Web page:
No other rapper had a more ambitious 2015 than Kendrick Lamar. Almost a year ago, he dropped his third studio album, To Pimp a Butterfly, which has aged over the months like Kentucky bourbon. His ability to reach such a wide audience while trying to incorporate complex themes and insight into his projects is something that I don’t think has ever been done before. He’s managed to reach out and touch all corners of the hip hop spectrum giving fans of all backgrounds something that they can listen to. The album was streamed 9.6 million times on Spotify breaking the first-day streaming record for the music service. As of March 5, 2016, it was the No. 1 on the Rap Albums chart on Billboard.  TPAB got him Best Rap Album at this year’s Grammy awards, not to talk of the other awards he took home from it. His music video with Taylor Swift for Bad Blood also earned him a Grammy for Best Music Video. And he almost got kicked out of a wedding he crashed for dabbing to Whitney Houston’s I Wanna Dance With Somebody. So you know it was a fun year for Kendrick.

And 2016 has been no different for the rapper, even in its first two months. If you haven’t heard by now Kendrick delivered a groundbreaking performance at the 2016 Grammys that still gives me goosebumps just thinking about it. And we got a surprise release for another album called untitled unmastered with 8 tracks on it. None of the songs have track names, but rather have dates of when they were recorded. The time period suggests that these were songs left off TPAB which makes one surprised as to how much quality got left on the cutting room floor.

On first listen I felt some of the vibes that I got from Section.80 but really there’s so much of To Pimp a Butterfly on this that we don’t need Maury to tell us who its father is. It’s pretty damn clear with its sporadic nature and the jazz/funk elements lying beneath its production. And it’s good. A friend told me that “Kendrick is a talented, skilled and intelligent rapper, so anything he puts out is going to be ‘good.'” The question here is “how good?” Mainly because I’m not exactly sure how I’m supposed to feel about this album a week later. Maybe that will come with time, but as of right now, it feels like we’re stuck in limbo wondering what’s going to come next.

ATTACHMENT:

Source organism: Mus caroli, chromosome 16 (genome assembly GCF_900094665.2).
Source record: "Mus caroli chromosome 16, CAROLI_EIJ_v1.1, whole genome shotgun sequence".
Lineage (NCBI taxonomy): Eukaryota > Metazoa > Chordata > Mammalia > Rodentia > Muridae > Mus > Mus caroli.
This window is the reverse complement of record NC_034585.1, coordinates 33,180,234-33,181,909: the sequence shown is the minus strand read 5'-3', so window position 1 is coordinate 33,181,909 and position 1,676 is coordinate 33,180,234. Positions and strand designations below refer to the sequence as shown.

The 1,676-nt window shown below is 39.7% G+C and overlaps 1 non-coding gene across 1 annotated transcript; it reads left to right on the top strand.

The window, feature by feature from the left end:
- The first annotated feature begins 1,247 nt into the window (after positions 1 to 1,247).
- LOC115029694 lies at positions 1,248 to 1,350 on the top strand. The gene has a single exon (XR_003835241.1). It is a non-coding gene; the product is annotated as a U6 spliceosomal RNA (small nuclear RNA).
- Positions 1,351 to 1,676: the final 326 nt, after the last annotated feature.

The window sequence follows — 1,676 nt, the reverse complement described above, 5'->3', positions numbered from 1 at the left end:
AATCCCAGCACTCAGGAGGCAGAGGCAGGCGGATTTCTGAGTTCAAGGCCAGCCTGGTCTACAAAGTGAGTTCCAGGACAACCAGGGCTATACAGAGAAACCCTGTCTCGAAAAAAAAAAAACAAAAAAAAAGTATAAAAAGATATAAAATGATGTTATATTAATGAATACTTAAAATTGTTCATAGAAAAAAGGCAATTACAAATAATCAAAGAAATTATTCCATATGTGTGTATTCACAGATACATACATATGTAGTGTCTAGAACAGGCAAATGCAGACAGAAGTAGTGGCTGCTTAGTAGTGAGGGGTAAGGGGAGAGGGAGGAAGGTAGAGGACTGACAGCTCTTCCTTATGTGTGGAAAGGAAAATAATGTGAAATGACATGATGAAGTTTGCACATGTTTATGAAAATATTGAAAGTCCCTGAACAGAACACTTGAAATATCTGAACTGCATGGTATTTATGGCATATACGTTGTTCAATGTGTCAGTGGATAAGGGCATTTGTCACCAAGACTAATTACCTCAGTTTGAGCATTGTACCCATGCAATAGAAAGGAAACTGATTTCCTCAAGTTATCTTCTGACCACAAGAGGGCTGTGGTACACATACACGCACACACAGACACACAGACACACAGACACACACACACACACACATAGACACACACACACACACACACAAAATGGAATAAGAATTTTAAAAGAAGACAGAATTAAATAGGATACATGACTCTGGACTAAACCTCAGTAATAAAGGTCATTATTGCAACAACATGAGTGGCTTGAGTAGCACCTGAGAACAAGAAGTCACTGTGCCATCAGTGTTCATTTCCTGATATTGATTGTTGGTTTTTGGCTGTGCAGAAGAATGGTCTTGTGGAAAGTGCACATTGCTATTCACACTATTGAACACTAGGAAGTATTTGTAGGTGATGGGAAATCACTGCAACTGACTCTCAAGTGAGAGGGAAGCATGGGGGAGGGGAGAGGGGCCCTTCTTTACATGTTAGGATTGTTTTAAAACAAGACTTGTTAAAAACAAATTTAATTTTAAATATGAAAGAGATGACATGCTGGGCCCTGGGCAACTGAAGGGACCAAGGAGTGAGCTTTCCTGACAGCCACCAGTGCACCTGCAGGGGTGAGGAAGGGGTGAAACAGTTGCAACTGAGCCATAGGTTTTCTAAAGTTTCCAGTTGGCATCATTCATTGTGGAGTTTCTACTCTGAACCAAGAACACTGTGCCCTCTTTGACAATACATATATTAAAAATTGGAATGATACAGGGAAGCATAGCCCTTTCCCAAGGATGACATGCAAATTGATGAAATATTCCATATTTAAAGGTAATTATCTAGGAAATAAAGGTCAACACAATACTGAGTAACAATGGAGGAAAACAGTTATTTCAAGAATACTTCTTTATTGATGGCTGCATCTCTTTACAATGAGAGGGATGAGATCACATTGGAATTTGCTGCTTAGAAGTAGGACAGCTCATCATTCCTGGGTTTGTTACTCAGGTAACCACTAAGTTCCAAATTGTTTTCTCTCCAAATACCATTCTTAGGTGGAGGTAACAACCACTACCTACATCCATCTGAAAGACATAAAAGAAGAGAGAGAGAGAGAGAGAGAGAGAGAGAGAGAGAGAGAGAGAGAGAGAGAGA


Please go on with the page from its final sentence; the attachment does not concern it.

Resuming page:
If anything it’s clearer than TPAB. The album only having 8 tracks on it has something to do with it, but at the same time, Kendrick is able to connect the themes he wrestled with untitled’s father. From discussing racial stereotyping to capitalism and the prison industrial complex to other topics, there’s a much more understood connection between his ideas on this album. One of the reasons this occurs, in my humble opinion, is because we have had a year to consume TPAB. Since this is pretty much a B-side version of the album or “the lost tapes”, it’s easier to hear those themes and gives us a bigger picture of what Kendrick is trying to tell us.

So in that same train of thought, I think Kendrick would have been better off releasing a remastered version of To Pimp a Butterfly, or a deluxe edition. Releasing this as a completely separate album lessened its overall impact, mainly because this is a project that we’ve heard before. To make it a little clearer, untitled unmastered is what The Massacre was to 50 Cent’s Get Rich or Die Tryin’. I don’t think anyone would have minded a 24-track remastered version of TPAB and that’s what this should have been. It’s good. I doubt it will be great. And if you took the time to listen to To Pimp a Butterfly it’s nothing you haven’t heard before.